Category Archives: history

The Intrepid Luis Baza

Here’s a true story of a brave Chamorro man, Luis Baza, who successfully challenged a cruel and corrupt Spanish governor in court and won.  The governor, Francisco Moscoso y Lara, was fined and banished from the Mariana islands forever.

Baza’s story, which reads like something out of a Zorro movie, was given to me by Carlos Madrid, a researcher at the Micronesia Area Research Center at the University of Guam.  Here it is:

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Luis Narciso Baza, known also just as Luis Baza, was a Chamorro from Guam, entrepreneur, Sergeant of the Agaña Militia, and one of the most renowned local figures of Guam during the 1870’s.

He was an advocate for Justice who confronted the colonial authorities at the highest level and managed to have the Spanish Governor of Marianas sentenced by the Spanish Judiciary Court in 1875, who expelled the ex-governor from the islands and condemned him to pay compensations for his abuses.

Luis Baza represents one of the most outstanding examples of respect for the law and justice ever seen since the Western colonization of Guam. The fact that this heroic figure was from Chamorro extraction, makes of him a most relevant symbol for future generations.

Contemporary Relevance of His Figure

The symbolism of Luis Baza transcends the fact that he as an advocate for justice. Described by a Spanish officer as being “always boasting about his republican ideas”, where the word republican implies democratic aspirations, Baza also serves as specific testimony that political identity existed in the Marianas in the 1870´s. Those were the years of development of national identities in both Europe and European colonies throughout the world.

Commemorating Luis Baza shall reinvigorate the idea that the people of Guam have been aware of their rights and have been able to defend them in court.

He might stand as a Chamorro symbol of heroism, sacrifice, non-violent resistance, and respect for justice. Younger generations shall remember him, and what he represented, if he is publicly honored by the institutions of Guam.

Biographical data

A Luis Baza is mentioned in the Spanish census, as being born in Guam around the year 1832.

Luis Baza was Chamorro, as he was referred in an official document that mentions him, “the Chamorro Luis Baza”.  As it was the case with many other Chamorros of his time, it is very much likely that he had Filipino or Spanish roots as well.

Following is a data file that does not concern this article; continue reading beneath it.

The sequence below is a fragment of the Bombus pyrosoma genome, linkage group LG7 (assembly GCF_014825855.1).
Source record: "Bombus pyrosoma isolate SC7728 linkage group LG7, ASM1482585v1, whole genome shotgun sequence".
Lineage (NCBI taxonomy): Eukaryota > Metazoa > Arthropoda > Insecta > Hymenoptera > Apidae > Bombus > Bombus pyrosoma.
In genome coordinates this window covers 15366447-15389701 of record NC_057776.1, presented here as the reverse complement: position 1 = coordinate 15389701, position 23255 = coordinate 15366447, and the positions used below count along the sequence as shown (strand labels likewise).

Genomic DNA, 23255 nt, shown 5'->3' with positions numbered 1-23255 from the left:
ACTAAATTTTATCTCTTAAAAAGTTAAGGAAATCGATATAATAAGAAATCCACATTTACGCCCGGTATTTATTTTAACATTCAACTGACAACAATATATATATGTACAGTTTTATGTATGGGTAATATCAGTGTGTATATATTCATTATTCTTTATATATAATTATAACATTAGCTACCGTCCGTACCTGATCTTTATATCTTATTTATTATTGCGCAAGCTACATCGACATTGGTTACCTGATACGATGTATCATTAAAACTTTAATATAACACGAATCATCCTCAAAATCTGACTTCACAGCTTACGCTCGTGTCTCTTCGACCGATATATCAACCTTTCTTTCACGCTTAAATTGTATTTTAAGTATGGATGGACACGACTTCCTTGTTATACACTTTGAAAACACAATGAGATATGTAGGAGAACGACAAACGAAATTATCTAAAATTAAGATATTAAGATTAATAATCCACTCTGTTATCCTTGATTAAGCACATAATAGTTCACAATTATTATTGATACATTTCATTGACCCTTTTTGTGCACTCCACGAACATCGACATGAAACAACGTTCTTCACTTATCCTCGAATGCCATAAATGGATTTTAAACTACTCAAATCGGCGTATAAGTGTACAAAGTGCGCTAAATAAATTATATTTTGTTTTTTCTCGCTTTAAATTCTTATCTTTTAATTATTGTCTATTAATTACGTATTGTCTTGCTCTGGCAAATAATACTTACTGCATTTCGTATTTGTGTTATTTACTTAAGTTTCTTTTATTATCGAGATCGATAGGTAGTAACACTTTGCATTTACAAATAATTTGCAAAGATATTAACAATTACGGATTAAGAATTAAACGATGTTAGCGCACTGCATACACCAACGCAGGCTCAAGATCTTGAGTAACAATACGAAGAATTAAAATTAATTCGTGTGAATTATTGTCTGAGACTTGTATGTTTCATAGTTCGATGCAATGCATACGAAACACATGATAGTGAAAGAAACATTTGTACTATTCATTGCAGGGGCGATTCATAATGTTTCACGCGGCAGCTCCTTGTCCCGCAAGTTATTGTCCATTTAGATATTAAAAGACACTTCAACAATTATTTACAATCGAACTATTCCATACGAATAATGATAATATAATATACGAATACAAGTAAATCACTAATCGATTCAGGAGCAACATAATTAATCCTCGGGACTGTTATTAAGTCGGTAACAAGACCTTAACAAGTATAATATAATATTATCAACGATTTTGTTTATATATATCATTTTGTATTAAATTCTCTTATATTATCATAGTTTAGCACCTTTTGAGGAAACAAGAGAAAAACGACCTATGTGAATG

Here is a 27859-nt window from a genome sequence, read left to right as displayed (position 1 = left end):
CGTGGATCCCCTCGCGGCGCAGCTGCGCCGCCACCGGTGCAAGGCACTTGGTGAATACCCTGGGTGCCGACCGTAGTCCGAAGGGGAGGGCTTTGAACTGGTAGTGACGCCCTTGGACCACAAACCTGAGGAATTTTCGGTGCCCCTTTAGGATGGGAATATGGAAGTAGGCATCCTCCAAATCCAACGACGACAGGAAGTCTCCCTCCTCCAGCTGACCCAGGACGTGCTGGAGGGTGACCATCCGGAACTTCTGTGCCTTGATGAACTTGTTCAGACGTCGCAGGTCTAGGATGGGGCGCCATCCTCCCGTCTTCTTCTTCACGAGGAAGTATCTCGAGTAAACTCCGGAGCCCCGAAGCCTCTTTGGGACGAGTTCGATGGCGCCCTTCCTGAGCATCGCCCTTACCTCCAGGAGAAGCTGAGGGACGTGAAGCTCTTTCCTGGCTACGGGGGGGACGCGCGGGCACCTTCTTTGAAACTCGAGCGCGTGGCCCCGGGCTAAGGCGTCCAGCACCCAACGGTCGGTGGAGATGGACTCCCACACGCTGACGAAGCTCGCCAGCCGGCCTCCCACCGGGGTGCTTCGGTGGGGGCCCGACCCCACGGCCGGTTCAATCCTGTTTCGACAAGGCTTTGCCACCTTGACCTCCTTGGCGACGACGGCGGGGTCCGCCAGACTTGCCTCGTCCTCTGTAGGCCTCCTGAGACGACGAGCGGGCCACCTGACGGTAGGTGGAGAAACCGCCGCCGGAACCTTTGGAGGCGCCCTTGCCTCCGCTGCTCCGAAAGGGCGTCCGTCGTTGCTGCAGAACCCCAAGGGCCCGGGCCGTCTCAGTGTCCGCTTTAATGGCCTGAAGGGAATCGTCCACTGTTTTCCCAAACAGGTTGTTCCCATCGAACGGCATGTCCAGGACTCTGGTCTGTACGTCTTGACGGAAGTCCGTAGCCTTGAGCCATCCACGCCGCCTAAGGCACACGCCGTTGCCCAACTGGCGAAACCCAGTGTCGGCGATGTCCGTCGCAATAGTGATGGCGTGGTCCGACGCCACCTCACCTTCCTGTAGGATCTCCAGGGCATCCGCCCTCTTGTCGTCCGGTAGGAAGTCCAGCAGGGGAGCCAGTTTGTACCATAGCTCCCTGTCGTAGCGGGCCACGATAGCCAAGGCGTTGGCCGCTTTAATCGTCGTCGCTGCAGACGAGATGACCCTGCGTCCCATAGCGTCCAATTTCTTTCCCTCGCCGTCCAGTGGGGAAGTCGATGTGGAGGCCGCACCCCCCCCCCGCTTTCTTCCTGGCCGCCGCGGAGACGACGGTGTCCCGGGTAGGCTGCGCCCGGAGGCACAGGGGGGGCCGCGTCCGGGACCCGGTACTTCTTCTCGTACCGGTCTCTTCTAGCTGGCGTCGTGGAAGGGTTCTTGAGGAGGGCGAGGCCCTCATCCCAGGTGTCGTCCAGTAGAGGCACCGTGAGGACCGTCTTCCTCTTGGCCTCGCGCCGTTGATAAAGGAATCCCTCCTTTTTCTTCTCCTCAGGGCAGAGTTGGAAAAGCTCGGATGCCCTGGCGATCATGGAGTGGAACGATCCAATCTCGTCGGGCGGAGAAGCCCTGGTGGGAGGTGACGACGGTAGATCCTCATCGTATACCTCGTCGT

Oral stories gathered in Guam and the surviving censuses; confirm that Luis Baza was married to Antonia Martínez y Pangelinan, born in Guam around 1841. Together they had 5 children: Joaquina Baza y Martínez (born in 1859), Josefa Baza y Martínez (born around 1870), Ana Baza y Martínez (born around 1872) Luis Baza y Martínez (born around 1875, probably godfathered by Spanish official Antonio Fernández). Further surviving documents refer that he had at least a brother, Ramón, and another son, Vicente.

In a terrible storm that flooded the streets of Agaña, sometime during the last three months of 1876, Luis Baza managed to rescue his wife and son by reaching their house, next to the San Antonio Bridge, in a small boat.

According to family lore, sometime before 1898 Luis Baza left Guam and settled in the Philippines, near the city of Cebu. His descendants remained in Guam and in their family lineage many other prominent members of the community can be found.

Two of his grandsons were Francisco Baza Leon Guerrero, who is often considered responsible for the passage of the Organic Act which bestowed U.S. citizenship for Guam nationals; and Father Jesus Baza Dueñas, who opposed the Japanese occupation of Guam and was eventually executed just before the Japanese forces lost Guam in 1944.

Luis Baza and the Court Case Against Governor Moscoso

What brought a common Chamorro to sacrifice himself in order to bring justice to his fellow countrymen?

In 1870 a trial took place in Agaña (Hagatña) between two Chamorro residents, Luis Baza and Juan de Blas, in relation to a construction contract for a house.

Luis Baza, a sergeant of the Chamorro militia, was professionally involved in the construction of houses. He had just been awarded a contract to build a house, but it seems that this was challenged by Juan de Blas, one of his competitors, who took the matter to the courts.

Baza was known to enjoy the governor’s displeasure, having been insulted, cursed and threatened by him on several occasions. And the case was presided over by the governor. The case was heard in Agaña and resolved without clear legal basis in favor of the complainant.

Baza filed an appeal to the Real Audiencia in Manila. He demanded from the governor that his judgment in the case be suspended while the appeal was being lodged and heard.

Governor Moscoso, reasoning that by filing an appeal to reverse the verdict, Baza was guilty of disobedience, accused him of breach of discipline and ordered that Baza be arrested and placed in solitary confinement for nine days.